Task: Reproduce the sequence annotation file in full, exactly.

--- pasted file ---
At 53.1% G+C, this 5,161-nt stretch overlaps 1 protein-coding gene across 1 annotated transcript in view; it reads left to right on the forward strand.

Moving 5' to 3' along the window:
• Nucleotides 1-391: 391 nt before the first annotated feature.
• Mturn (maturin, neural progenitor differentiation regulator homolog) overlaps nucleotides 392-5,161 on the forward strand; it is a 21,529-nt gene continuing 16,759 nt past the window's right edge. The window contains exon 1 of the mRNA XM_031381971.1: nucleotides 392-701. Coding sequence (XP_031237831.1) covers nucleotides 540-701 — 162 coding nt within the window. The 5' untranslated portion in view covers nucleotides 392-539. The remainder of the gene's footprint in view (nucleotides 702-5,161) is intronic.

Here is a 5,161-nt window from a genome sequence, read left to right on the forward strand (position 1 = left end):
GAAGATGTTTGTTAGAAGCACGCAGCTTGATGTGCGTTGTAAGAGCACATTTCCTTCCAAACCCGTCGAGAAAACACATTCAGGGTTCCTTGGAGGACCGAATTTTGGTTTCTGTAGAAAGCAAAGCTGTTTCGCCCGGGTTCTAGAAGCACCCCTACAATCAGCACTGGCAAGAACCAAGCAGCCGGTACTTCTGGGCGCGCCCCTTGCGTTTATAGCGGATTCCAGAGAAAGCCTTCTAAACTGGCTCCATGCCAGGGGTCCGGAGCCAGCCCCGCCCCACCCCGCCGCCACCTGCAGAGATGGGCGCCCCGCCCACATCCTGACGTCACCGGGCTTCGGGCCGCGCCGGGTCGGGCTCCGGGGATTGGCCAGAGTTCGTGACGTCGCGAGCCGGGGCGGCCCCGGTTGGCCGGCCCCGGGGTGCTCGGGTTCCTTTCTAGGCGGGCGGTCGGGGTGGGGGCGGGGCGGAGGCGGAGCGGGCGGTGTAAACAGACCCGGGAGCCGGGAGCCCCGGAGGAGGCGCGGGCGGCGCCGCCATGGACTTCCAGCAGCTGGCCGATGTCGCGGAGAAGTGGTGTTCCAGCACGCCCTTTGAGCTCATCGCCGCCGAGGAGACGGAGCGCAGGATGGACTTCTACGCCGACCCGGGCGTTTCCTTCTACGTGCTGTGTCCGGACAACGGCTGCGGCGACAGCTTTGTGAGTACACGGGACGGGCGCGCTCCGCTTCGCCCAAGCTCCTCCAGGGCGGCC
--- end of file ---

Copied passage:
At 53.1% G+C, this 5,161-nt stretch overlaps 1 protein-coding gene across 1 annotated transcript in view; it reads left to right on the forward strand.

Moving 5' to 3' along the window:
• Nucleotides 1-391: 391 nt before the first annotated feature.
• Mturn (maturin, neural progenitor differentiation regulator homolog) overlaps nucleotides 392-5,161 on the forward strand; it is a 21,529-nt gene continuing 16,759 nt past the window's right edge. The window contains exon 1 of the mRNA XM_031381971.1: nucleotides 392-701. Coding sequence (XP_031237831.1) covers nucleotides 540-701 — 162 coding nt within the window. The 5' untranslated portion in view covers nucleotides 392-539. The remainder of the gene's footprint in view (nucleotides 702-5,161) is intronic.

Here is a 5,161-nt window from a genome sequence, read left to right on the forward strand (position 1 = left end):
GAAGATGTTTGTTAGAAGCACGCAGCTTGATGTGCGTTGTAAGAGCACATTTCCTTCCAAACCCGTCGAGAAAACACATTCAGGGTTCCTTGGAGGACCGAATTTTGGTTTCTGTAGAAAGCAAAGCTGTTTCGCCCGGGTTCTAGAAGCACCCCTACAATCAGCACTGGCAAGAACCAAGCAGCCGGTACTTCTGGGCGCGCCCCTTGCGTTTATAGCGGATTCCAGAGAAAGCCTTCTAAACTGGCTCCATGCCAGGGGTCCGGAGCCAGCCCCGCCCCACCCCGCCGCCACCTGCAGAGATGGGCGCCCCGCCCACATCCTGACGTCACCGGGCTTCGGGCCGCGCCGGGTCGGGCTCCGGGGATTGGCCAGAGTTCGTGACGTCGCGAGCCGGGGCGGCCCCGGTTGGCCGGCCCCGGGGTGCTCGGGTTCCTTTCTAGGCGGGCGGTCGGGGTGGGGGCGGGGCGGAGGCGGAGCGGGCGGTGTAAACAGACCCGGGAGCCGGGAGCCCCGGAGGAGGCGCGGGCGGCGCCGCCATGGACTTCCAGCAGCTGGCCGATGTCGCGGAGAAGTGGTGTTCCAGCACGCCCTTTGAGCTCATCGCCGCCGAGGAGACGGAGCGCAGGATGGACTTCTACGCCGACCCGGGCGTTTCCTTCTACGTGCTGTGTCCGGACAACGGCTGCGGCGACAGCTTTGTGAGTACACGGGACGGGCGCGCTCCGCTTCGCCCAAGCTCCTCCAGGGCGGCC